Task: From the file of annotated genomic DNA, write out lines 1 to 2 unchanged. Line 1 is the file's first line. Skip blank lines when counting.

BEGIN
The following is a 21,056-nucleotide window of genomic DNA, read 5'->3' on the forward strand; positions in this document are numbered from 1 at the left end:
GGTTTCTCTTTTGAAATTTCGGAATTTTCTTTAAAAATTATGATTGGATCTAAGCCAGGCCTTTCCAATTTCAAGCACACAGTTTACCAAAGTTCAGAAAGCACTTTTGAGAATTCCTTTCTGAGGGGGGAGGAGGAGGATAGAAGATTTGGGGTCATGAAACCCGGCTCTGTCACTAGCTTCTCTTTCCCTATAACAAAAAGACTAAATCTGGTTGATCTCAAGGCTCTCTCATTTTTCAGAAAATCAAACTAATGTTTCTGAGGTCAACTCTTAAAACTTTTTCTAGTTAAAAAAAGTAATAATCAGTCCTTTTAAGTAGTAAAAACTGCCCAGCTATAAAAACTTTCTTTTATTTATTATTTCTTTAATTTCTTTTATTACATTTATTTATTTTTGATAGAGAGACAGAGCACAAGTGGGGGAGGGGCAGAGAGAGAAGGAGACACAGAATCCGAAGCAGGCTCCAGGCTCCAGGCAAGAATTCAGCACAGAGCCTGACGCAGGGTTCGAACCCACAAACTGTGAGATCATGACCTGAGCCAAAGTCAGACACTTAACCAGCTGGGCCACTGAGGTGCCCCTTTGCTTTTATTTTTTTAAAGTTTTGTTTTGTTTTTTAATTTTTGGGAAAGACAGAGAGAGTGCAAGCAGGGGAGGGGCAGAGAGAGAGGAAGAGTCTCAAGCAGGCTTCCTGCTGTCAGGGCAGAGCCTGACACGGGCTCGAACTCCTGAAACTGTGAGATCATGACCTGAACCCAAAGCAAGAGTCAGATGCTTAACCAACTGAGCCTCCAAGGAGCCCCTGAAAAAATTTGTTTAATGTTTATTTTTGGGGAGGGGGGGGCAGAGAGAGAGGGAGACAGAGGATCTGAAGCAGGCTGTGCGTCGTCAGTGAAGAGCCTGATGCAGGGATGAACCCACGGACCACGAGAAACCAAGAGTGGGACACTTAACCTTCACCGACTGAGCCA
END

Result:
The following is a 21,056-nucleotide window of genomic DNA, read 5'->3' on the forward strand; positions in this document are numbered from 1 at the left end:
GGTTTCTCTTTTGAAATTTCGGAATTTTCTTTAAAAATTATGATTGGATCTAAGCCAGGCCTTTCCAATTTCAAGCACACAGTTTACCAAAGTTCAGAAAGCACTTTTGAGAATTCCTTTCTGAGGGGGGAGGAGGAGGATAGAAGATTTGGGGTCATGAAACCCGGCTCTGTCACTAGCTTCTCTTTCCCTATAACAAAAAGACTAAATCTGGTTGATCTCAAGGCTCTCTCATTTTTCAGAAAATCAAACTAATGTTTCTGAGGTCAACTCTTAAAACTTTTTCTAGTTAAAAAAAGTAATAATCAGTCCTTTTAAGTAGTAAAAACTGCCCAGCTATAAAAACTTTCTTTTATTTATTATTTCTTTAATTTCTTTTATTACATTTATTTATTTTTGATAGAGAGACAGAGCACAAGTGGGGGAGGGGCAGAGAGAGAAGGAGACACAGAATCCGAAGCAGGCTCCAGGCTCCAGGCAAGAATTCAGCACAGAGCCTGACGCAGGGTTCGAACCCACAAACTGTGAGATCATGACCTGAGCCAAAGTCAGACACTTAACCAGCTGGGCCACTGAGGTGCCCCTTTGCTTTTATTTTTTTAAAGTTTTGTTTTGTTTTTTAATTTTTGGGAAAGACAGAGAGAGTGCAAGCAGGGGAGGGGCAGAGAGAGAGGAAGAGTCTCAAGCAGGCTTCCTGCTGTCAGGGCAGAGCCTGACACGGGCTCGAACTCCTGAAACTGTGAGATCATGACCTGAACCCAAAGCAAGAGTCAGATGCTTAACCAACTGAGCCTCCAAGGAGCCCCTGAAAAAATTTGTTTAATGTTTATTTTTGGGGAGGGGGGGGCAGAGAGAGAGGGAGACAGAGGATCTGAAGCAGGCTGTGCGTCGTCAGTGAAGAGCCTGATGCAGGGATGAACCCACGGACCACGAGAAACCAAGAGTGGGACACTTAACCTTCACCGACTGAGCCA